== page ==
THE Virginia State Assembly elected Madison a member of the Governor's Council, because he had made his mark in the State Convention and in the Assembly of 1776, and the Assembly sent him to Congress and kept him there because it had confidence in him; but the people of his county had given no sign that they held him in especial regard, for his election in 1776 had been accomplished chiefly by the prestige of his father. When he tried for a re-election, he was beaten by an insignificant opponent, who bribed the voters with whiskey. Therefore, when his law studies were interrupted by his election, with slight opposition, as a member of the House of Delegates in April, 1784, it was the first time since he had risen to prominence that he had fairly stood before his people and received a pronounced endorsement from them. He went to Richmond, where the State Capitol had been moved from Williamsburg in 1782, early in May, 1784, having as the chief purpose of his service to concert measures by which the general Government might be strengthened.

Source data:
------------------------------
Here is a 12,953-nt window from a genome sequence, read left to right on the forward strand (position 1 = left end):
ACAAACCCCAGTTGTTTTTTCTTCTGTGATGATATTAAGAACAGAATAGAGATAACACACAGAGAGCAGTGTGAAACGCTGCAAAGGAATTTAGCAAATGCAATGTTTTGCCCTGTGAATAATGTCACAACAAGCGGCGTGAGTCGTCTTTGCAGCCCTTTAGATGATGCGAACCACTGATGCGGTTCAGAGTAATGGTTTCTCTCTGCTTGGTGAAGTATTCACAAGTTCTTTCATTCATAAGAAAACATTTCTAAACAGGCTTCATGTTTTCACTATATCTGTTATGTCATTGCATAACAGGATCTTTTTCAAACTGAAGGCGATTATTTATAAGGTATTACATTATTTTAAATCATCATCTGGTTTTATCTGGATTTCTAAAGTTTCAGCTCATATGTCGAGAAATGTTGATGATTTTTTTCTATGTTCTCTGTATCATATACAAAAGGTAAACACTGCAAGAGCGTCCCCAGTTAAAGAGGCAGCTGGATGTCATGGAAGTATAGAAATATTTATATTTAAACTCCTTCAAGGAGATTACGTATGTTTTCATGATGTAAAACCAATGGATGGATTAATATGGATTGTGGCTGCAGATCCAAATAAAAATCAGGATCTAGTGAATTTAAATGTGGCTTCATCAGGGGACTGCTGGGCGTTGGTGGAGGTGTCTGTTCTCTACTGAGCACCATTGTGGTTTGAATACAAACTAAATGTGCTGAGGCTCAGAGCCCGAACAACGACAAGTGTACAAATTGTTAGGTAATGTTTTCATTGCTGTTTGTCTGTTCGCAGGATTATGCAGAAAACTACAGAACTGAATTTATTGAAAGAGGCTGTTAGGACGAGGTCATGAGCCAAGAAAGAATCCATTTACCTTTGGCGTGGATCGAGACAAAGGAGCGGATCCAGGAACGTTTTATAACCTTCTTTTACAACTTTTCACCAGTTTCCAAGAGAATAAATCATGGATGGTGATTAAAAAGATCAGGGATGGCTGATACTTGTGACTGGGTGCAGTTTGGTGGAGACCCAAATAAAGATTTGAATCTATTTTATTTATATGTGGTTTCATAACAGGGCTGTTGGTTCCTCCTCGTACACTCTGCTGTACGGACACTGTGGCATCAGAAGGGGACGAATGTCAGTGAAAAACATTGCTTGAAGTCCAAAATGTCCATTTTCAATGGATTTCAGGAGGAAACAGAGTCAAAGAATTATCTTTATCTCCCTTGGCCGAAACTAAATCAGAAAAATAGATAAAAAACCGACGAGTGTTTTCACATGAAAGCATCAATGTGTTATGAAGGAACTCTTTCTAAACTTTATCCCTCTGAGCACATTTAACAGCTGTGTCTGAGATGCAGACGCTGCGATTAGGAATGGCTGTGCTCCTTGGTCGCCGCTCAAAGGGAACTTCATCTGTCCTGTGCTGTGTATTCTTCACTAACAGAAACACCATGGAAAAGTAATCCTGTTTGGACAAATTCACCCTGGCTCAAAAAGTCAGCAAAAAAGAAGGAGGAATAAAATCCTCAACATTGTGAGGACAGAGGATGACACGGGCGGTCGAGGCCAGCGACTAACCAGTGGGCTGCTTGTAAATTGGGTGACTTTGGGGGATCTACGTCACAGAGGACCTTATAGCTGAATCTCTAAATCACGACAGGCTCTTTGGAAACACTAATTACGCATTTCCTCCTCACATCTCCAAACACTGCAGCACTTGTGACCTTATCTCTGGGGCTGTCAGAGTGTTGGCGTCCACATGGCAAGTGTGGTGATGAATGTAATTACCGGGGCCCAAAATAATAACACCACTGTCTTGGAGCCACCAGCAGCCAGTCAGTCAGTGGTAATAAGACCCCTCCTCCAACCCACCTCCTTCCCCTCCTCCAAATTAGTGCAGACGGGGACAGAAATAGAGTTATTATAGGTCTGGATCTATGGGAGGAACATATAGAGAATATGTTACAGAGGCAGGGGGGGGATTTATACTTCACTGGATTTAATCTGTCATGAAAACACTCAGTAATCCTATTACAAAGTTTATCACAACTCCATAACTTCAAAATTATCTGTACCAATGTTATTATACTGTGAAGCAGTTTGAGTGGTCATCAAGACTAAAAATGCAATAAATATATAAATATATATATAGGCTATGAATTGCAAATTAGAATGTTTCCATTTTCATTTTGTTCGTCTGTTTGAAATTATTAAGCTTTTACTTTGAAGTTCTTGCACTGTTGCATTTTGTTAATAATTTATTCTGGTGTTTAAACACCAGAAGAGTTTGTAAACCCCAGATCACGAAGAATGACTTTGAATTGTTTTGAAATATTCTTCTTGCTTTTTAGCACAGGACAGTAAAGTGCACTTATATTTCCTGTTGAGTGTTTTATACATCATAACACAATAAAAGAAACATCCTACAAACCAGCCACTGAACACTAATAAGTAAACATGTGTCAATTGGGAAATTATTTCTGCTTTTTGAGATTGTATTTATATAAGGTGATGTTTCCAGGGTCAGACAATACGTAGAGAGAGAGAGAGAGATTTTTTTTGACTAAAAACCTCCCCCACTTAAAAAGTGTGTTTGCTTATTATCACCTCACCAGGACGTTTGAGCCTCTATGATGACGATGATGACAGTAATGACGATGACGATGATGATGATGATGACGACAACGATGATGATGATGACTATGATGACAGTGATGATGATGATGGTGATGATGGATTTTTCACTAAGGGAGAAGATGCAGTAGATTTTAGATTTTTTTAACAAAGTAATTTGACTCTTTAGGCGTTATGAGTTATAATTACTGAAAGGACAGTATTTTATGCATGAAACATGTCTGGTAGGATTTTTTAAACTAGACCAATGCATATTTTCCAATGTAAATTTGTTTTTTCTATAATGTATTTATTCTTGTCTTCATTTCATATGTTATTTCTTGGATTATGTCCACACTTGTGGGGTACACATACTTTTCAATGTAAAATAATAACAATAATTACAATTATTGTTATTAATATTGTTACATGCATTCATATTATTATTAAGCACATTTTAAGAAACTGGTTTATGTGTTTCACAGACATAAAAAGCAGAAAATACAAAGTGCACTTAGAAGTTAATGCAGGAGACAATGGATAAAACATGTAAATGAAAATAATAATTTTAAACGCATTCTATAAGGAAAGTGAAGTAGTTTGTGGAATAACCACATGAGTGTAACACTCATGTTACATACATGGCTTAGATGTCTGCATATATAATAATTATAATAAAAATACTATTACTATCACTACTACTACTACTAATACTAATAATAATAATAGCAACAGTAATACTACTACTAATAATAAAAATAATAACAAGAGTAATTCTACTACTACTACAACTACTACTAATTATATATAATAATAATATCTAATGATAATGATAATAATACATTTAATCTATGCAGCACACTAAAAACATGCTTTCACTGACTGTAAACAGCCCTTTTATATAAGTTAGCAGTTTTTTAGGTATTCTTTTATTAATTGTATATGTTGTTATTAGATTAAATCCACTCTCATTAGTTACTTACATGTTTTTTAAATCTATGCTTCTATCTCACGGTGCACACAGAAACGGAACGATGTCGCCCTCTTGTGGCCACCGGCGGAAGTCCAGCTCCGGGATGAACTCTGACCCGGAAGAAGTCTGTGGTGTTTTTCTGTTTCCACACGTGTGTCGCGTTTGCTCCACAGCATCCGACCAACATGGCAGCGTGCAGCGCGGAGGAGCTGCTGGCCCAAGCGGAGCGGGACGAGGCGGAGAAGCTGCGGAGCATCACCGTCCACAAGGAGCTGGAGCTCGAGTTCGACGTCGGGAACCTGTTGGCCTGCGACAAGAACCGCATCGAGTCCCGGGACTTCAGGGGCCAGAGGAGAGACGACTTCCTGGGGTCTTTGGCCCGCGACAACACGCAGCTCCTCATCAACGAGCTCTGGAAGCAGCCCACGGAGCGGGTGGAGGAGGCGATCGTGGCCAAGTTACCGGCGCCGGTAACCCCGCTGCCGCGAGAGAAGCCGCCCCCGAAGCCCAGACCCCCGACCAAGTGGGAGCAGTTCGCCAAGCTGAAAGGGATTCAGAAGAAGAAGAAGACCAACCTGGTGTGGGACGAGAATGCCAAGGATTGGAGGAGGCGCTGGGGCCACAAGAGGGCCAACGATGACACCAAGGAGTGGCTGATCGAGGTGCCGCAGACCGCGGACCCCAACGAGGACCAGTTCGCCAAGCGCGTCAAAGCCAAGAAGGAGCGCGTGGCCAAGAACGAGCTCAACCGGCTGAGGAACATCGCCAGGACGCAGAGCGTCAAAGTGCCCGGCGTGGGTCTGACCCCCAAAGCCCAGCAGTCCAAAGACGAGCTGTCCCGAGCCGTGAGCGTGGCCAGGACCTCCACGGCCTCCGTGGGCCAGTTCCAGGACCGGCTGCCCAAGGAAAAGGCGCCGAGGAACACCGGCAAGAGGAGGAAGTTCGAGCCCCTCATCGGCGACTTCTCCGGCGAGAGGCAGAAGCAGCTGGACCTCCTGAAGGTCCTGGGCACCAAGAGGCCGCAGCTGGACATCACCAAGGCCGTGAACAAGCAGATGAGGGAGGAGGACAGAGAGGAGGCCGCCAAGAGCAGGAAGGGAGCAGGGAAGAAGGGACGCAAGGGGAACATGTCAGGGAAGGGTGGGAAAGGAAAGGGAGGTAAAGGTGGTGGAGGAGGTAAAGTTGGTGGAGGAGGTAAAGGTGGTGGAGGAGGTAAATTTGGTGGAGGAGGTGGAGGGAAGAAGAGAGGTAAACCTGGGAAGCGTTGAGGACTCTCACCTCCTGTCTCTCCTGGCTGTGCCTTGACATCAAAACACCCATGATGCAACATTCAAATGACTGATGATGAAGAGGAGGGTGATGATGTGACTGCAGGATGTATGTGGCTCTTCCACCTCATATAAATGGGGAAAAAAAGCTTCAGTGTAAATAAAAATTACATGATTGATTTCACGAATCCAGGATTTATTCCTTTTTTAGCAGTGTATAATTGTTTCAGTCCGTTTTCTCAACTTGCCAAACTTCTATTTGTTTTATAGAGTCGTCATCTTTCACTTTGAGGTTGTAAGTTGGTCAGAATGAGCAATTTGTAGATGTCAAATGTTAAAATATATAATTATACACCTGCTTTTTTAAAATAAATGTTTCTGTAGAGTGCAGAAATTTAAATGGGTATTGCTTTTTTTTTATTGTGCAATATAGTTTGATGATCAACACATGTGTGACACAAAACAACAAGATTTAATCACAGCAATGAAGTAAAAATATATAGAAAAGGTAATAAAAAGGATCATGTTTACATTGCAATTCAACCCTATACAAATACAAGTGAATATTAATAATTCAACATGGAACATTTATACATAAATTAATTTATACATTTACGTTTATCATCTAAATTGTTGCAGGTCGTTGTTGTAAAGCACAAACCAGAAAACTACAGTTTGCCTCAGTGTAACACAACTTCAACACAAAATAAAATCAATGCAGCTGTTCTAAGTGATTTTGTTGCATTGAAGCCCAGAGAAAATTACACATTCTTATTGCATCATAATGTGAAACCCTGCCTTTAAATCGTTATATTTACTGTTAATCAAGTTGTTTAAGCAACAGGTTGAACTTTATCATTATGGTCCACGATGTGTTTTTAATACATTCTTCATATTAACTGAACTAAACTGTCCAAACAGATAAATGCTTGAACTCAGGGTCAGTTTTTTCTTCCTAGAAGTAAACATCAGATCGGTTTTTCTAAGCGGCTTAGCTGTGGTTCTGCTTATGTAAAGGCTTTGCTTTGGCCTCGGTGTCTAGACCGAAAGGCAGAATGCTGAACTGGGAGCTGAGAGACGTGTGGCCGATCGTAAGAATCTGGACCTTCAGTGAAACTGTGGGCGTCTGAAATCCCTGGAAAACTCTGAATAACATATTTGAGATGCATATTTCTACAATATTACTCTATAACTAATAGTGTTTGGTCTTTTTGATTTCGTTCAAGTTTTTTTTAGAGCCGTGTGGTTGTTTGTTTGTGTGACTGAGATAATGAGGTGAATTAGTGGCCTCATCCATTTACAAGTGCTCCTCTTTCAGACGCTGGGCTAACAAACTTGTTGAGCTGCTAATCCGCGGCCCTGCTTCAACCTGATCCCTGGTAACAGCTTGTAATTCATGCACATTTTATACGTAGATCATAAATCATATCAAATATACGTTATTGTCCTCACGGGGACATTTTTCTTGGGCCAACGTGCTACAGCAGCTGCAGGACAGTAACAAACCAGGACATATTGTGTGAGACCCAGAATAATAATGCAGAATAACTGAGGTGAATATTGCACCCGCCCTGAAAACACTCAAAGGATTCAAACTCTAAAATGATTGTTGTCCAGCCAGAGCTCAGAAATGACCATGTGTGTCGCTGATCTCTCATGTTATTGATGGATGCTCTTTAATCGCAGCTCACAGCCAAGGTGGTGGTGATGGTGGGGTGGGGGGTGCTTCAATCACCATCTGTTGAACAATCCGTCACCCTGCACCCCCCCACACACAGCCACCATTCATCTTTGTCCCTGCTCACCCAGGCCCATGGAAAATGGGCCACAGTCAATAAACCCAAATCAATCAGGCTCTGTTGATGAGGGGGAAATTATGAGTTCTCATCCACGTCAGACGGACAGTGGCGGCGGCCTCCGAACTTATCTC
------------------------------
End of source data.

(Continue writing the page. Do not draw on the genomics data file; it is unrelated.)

The two rival figures in the Legislature were Patrick Henry and Richard Henry Lee, and they were pitted against each other in spectacular forensic displays for which the Virginians had a peculiar weakness.* The ascendancy over the Legislature was with Henry. At the session of 1783 the two leaders measured forces in the contest for the speakership, when John Tyler was put forward by Henry in opposition to Lee and was elected by a vote of 61 to 20. At the session of 1784, Lee him-____________________